Jesus’ words reveal a great truth about the Godhead: the world does not truly know God the Father. It may know that there is a Creator or a Supreme Being. But it does not truly know His character. It does not truly know the way He considers His creation. The world may have some concept of God’s justice and order, but it lacks knowledge of His mercy and love. But that is precisely what Jesus reveals: “I made known to them Your Name, and I will continue to make it known, that the love with which You have loved Me may be in them, and I in them.” Jesus reveals the truth about God the Father: that He desires all people to be saved, that He wants His fallen creation to be restored, that He acts for eternal good. Jesus makes this known in His teaching and in His actions. That revealed truth is what the apostles carry into the world. That truth is “for those who will believe in [Jesus] through their word.”
The unity of Christ’s followers isn’t an external arrangement. It isn’t based upon an organization. It isn’t brought through the ratification of some statement of agreement. No, the unity is given through the knowledge and belief in the truth that Jesus reveals. That truth brings to each of Christ’s believers “the love with which [the Father has] loved [Him] to be in them, and [Christ] in them.” This is what unites. This is what brings people of all sorts of languages and nationalities and ethnicities into fellowship and communion with one another. The love that the Eternal Father has for His Eternal Son is in you because you have been brought to belief in Jesus through the apostolic proclamation. And so, you have been made part of the divine household, made children of the Heavenly Father.
This identity has been given to you in your baptisms. Through that action done with the authority of Christ, you are brought into unity with Him. You are connected to the Son of God who was crucified and who was resurrected to reconcile you to the Father. Everlasting life is what you have received; it is made your right as the Father’s children. In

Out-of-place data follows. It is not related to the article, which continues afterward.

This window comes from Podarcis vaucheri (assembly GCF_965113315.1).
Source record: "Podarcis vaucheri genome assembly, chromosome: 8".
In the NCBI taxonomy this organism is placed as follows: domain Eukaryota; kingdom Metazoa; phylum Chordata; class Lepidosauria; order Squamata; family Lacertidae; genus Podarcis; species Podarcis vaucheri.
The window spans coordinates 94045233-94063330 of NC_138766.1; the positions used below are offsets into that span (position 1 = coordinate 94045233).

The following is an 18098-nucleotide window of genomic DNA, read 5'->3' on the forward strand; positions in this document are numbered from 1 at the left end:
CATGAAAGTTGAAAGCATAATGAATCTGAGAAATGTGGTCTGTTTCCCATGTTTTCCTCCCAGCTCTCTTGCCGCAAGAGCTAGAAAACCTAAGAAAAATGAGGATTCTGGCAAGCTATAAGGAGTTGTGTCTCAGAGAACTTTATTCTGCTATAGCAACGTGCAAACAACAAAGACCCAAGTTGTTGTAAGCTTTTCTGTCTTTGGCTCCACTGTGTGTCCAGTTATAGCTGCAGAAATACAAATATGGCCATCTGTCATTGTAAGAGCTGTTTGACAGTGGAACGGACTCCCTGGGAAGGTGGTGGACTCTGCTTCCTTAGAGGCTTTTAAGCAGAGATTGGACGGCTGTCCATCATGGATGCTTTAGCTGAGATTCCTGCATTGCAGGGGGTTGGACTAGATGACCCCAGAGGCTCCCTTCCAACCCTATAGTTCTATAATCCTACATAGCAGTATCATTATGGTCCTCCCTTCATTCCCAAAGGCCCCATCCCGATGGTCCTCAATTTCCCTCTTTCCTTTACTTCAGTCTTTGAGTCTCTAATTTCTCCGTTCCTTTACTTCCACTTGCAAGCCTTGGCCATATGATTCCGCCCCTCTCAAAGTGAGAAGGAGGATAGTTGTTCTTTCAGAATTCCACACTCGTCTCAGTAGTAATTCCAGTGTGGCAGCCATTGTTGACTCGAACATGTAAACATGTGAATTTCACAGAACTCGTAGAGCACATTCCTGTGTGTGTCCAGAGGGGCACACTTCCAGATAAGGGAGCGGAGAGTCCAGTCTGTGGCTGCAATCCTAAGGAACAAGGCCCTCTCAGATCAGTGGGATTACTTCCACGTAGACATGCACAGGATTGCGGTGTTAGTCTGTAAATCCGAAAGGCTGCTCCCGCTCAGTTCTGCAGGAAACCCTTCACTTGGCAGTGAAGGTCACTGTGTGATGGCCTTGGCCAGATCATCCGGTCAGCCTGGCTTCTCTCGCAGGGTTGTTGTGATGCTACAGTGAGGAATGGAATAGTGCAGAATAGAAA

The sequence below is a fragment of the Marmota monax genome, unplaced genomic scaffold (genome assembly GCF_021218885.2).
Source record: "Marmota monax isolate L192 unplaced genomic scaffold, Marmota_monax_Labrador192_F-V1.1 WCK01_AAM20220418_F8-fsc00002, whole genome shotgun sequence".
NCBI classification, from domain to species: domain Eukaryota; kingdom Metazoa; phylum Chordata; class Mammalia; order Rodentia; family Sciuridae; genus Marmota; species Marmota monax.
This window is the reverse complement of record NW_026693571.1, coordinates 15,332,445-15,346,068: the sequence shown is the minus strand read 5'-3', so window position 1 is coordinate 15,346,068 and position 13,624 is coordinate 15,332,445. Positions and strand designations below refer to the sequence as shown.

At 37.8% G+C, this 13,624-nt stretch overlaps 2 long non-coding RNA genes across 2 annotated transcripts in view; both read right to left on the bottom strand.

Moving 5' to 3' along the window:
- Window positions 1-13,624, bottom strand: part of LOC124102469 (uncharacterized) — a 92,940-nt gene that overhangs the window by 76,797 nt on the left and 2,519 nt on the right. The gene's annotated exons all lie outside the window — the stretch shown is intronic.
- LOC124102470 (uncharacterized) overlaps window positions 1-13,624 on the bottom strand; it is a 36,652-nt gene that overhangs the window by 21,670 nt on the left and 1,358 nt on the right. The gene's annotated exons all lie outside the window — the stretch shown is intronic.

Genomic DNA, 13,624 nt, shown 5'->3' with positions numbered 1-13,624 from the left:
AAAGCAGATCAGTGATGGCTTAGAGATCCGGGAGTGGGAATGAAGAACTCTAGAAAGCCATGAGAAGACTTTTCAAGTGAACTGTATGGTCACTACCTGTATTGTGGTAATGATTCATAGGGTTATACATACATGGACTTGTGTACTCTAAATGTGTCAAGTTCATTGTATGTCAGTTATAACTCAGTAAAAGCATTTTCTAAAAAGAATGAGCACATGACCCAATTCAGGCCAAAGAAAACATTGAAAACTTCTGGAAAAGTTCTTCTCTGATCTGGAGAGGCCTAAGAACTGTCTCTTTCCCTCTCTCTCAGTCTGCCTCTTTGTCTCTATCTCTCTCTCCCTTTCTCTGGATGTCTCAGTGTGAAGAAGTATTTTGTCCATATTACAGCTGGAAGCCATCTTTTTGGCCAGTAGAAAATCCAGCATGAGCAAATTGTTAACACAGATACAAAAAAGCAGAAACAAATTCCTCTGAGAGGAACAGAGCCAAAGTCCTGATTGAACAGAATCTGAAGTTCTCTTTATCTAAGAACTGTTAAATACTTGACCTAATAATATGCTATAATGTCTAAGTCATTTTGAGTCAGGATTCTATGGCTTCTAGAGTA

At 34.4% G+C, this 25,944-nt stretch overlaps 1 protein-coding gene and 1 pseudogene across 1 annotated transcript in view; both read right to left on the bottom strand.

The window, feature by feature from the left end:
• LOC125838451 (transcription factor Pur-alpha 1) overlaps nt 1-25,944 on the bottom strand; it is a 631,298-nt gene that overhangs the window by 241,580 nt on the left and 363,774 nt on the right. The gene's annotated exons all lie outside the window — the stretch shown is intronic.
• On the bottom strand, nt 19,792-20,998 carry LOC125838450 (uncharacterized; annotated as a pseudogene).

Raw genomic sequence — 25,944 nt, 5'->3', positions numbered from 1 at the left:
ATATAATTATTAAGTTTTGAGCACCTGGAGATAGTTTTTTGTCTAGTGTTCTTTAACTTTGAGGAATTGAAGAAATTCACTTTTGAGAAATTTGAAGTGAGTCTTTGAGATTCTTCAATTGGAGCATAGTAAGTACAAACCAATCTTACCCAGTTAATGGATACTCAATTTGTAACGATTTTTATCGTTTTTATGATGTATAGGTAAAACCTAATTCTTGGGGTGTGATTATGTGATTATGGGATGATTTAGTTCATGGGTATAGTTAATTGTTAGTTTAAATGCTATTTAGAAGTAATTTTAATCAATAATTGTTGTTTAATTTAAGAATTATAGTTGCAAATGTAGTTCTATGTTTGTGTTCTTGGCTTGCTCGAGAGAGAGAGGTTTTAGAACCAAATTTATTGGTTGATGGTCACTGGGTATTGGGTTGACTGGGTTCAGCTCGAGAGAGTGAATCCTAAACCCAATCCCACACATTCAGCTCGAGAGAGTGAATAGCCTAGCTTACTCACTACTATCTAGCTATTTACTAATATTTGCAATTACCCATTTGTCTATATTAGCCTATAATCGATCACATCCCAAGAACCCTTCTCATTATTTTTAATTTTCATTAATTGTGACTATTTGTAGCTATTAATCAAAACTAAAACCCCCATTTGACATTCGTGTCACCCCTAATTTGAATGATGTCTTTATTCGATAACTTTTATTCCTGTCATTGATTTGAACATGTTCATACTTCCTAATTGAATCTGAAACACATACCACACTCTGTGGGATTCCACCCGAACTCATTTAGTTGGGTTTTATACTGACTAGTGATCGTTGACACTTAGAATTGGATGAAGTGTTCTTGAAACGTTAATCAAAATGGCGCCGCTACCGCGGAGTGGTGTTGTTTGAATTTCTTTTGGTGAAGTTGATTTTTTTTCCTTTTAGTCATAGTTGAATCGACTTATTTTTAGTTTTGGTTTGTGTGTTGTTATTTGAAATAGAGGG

What the apostle sees is the result of the Father’s love being extended to the believers in Christ. It fulfills what Jesus prays for: “Father, I desire that they also, whom You have given Me, may be with Me where I am, to see My glory that You have given Me because You loved Me before the foundation of the world.” Being with Christ where He is—that means being in the eternal presence of God the Father, where the Ascended Christ forever dwells. Seeing Christ’s glory—that means a physical resurrection at the Last Day. That is what the Lord Jesus promises. And His promise is based upon the fact that He has died and has risen; what Jesus vows to give to you is what He Himself underwent.
That promise is extended through the apostolic proclamation. It is what you trust will happen, what you hope in, because you have been numbered among those Jesus prays for: “I do not ask for these only, but also for those who will believe in Me through their word.” Jesus’ prayer is for you to be where He is and to see His glory. You have been given the Divine Name in Holy Baptism, and so you have entry into heaven. And to show that He is trustworthiness, Jesus leaves you a pledge during your time here on earth. It is what we prayed during Lent in the Eucharistic Prayer of Thanksgiving: “[You] have ordained this Holy Supper as a memorial and a seal, in which You give us Your Body to eat and Your Blood to drink: so that we, being in You, as You are in us, may have everlasting life and be raised to a glorious immortality at the Last Day.” So today in that sacrament you will receive again what builds and bolsters that union between you and Christ.
The unity Jesus speaks of isn’t just getting along or the absence of visible strife. No, it is what He accomplishes by bringing life to you through the offering of Himself. It is what the Spirit of Truth gives to you, as you believe in Christ through the apostolic proclamation, having knowledge of God the Father given to you. Such unity comes from connection to Christ’s death and resurrection, drowning and rising in Holy Baptism. Such unity comes from having Christ placed into your mouths and souls through the Lord’s Supper. Jesus prays for you to have this unity. And it is what His Father will bestow because His love for His Son is now yours, just as Jesus’ words have been proclaimed to you: “I made known to them Your Name, and I will continue to make it known, that the love with which You have loved Me may be in them, and I in them.”
T In the Name of the Father and of the Son and of the Holy Spirit.